Whether or not the guilt party were ever brought to book I don’t know. A couple of weeks later, another audacious theft occurred, this time in Holywell Street:
“Whereas on Monday the 21st of this instant October 1771, the iron rails to the steps of Mrs. Wise’s house in Holywell were taken away. This is to give notice that if any one will discover the offender or offenders so that they may be brought to justice, shall, on his or their conviction receive half a guinea reward from Francis Kibblewhite in Holywell.”
Looking at my 1772 survey, I see that Mrs. Wise lived at what is now called No.2 Holywell Street. Mr Kibblewhite lived at what is now No.38.
Following a burglary on November 8th 1771 in Old Butcher Row (modern day Queen Street) the reward offered for information was much more tempting – provided of course, one had information with which to complete any deal, and thus be tempted to impart.
“Whereas the dwelling of Mr. John Greenway situate in the Old Butcher Row, in this city was last night broke open and divers sums of money and other valuable effects stolen thereout. Notice is hereby given that if any person or persons will discover the offender or offenders so that he, she or they may thereof be committed, he shall receive the sum of fifty guineas from me.”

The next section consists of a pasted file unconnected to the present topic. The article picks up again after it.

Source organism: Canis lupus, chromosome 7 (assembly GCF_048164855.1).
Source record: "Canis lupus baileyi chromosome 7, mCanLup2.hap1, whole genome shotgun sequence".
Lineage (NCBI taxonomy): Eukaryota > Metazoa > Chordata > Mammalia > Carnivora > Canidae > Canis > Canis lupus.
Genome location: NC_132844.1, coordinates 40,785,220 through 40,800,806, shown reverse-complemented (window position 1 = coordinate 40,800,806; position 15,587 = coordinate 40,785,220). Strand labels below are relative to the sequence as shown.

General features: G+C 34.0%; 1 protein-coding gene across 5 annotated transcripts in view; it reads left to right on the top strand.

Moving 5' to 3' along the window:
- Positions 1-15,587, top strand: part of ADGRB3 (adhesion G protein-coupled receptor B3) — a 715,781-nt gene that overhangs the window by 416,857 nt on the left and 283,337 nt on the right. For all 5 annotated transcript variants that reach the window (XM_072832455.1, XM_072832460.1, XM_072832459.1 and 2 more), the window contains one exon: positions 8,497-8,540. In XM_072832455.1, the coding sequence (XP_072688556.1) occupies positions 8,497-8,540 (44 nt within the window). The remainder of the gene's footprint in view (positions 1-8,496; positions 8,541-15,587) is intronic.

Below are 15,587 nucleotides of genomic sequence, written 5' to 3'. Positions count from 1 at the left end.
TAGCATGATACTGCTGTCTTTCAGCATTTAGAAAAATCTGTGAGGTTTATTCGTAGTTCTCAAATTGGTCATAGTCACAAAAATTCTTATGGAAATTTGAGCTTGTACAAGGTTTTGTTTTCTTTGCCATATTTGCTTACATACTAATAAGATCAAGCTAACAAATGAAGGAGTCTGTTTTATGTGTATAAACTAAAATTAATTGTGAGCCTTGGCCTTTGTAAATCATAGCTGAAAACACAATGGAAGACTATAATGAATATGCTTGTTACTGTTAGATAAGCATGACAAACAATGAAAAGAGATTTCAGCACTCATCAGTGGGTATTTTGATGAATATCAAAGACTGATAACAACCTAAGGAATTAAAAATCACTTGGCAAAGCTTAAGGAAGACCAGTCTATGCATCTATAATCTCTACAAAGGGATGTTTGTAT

This very large amount of money (a guinea was equal to £1 1s) was offered by Francis Greenway. The following week on November 16th, the news appeared again with an addendum:
“N.B. It is discovered that a plain round gold snuff box and eight gold rings, chiefly Mourning ones belonging to the family were at the same time taken away.”
The following week this appears, just below the same story repeated for the third week and addressed ‘To the Publick’:
“Whereas some evil designing persons have maliciously propagated various infamous aspersions which tend to injure our characters relating to the late robbery committed at Mr. John Greenway’s home in old Butcher Row; in order to vindicate and clear ourselves of the said aspersions, we did severally make oath that we were not in any wise directly or indirectly concerned in the said robbery or have any knowledge of the person or persons who committed the same, and we do declare that the said aspersions so far as they tend to lessen or injure our reputations and characters are totally false.”
The letter is signed again by Francis Greenway although whether he is including himself as one of the aggrieved I’m not sure. Below his name are the names of two servants, Mary Staunton and Jane Carpenter who made their oath before the Mayor, John Austin. Francis Greenway offered a further 5 guineas to whosoever gave information leading to the conviction of the slanderers which he increased to 20 guineas later on. This was not the end however. On December 7th 1771 when the same story appeared with the same letter to the publick beneath, Francis Greenway wrote:
“And as it is apprehended more than one person must have been concerned in the above burglary, this further notice is given that any one giving information against his accomplice or accomplices shall be paid the above reward of 50 guineas upon his, her or their conviction and will likewise, upon being admitted evidence, be entitled to a Free Pardon.”